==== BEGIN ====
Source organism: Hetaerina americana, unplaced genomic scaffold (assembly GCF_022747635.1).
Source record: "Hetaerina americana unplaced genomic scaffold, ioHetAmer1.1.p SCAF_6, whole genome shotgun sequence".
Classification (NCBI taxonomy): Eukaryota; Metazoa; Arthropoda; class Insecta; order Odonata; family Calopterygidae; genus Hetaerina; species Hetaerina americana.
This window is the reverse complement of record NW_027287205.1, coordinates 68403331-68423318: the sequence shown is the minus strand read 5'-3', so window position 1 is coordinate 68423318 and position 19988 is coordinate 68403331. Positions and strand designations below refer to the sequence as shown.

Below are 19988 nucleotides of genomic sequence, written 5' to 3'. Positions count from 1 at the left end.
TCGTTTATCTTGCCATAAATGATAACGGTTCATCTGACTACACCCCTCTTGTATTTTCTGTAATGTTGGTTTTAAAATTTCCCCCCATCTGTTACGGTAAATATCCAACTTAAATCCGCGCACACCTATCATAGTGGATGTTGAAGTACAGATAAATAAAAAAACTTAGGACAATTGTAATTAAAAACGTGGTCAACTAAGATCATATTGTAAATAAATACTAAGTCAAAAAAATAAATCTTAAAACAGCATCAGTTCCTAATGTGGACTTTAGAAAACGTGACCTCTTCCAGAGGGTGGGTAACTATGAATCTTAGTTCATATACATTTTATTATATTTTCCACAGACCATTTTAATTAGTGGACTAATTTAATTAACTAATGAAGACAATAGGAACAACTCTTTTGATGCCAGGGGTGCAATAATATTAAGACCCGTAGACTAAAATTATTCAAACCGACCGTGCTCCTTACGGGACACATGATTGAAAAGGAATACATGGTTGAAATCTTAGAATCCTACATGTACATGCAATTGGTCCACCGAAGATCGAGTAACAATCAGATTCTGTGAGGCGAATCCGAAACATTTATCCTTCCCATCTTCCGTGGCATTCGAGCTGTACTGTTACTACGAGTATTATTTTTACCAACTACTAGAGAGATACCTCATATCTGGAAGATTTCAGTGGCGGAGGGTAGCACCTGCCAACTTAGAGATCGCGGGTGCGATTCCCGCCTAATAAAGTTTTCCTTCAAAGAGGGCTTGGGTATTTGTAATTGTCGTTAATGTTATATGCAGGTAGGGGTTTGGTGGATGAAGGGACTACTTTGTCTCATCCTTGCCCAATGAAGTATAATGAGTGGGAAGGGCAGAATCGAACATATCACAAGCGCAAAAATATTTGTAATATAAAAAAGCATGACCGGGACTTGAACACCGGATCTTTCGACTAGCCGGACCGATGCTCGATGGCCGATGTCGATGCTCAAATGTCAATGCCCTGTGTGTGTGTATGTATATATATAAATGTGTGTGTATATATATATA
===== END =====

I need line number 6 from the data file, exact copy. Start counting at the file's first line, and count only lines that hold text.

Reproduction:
TCGTTTATCTTGCCATAAATGATAACGGTTCATCTGACTACACCCCTCTTGTATTTTCTGTAATGTTGGTTTTAAAATTTCCCCCCATCTGTTACGGTAAATATCCAACTTAAATCCGCGCACACCTATCATAGTGGATGTTGAAGTACAGATAAATAAAAAAACTTAGGACAATTGTAATTAAAAACGTGGTCAACTAAGATCATATTGTAAATAAATACTAAGTCAAAAAAATAAATCTTAAAACAGCATCAGTTCCTAATGTGGACTTTAGAAAACGTGACCTCTTCCAGAGGGTGGGTAACTATGAATCTTAGTTCATATACATTTTATTATATTTTCCACAGACCATTTTAATTAGTGGACTAATTTAATTAACTAATGAAGACAATAGGAACAACTCTTTTGATGCCAGGGGTGCAATAATATTAAGACCCGTAGACTAAAATTATTCAAACCGACCGTGCTCCTTACGGGACACATGATTGAAAAGGAATACATGGTTGAAATCTTAGAATCCTACATGTACATGCAATTGGTCCACCGAAGATCGAGTAACAATCAGATTCTGTGAGGCGAATCCGAAACATTTATCCTTCCCATCTTCCGTGGCATTCGAGCTGTACTGTTACTACGAGTATTATTTTTACCAACTACTAGAGAGATACCTCATATCTGGAAGATTTCAGTGGCGGAGGGTAGCACCTGCCAACTTAGAGATCGCGGGTGCGATTCCCGCCTAATAAAGTTTTCCTTCAAAGAGGGCTTGGGTATTTGTAATTGTCGTTAATGTTATATGCAGGTAGGGGTTTGGTGGATGAAGGGACTACTTTGTCTCATCCTTGCCCAATGAAGTATAATGAGTGGGAAGGGCAGAATCGAACATATCACAAGCGCAAAAATATTTGTAATATAAAAAAGCATGACCGGGACTTGAACACCGGATCTTTCGACTAGCCGGACCGATGCTCGATGGCCGATGTCGATGCTCAAATGTCAATGCCCTGTGTGTGTGTATGTATATATATAAATGTGTGTGTATATATATATA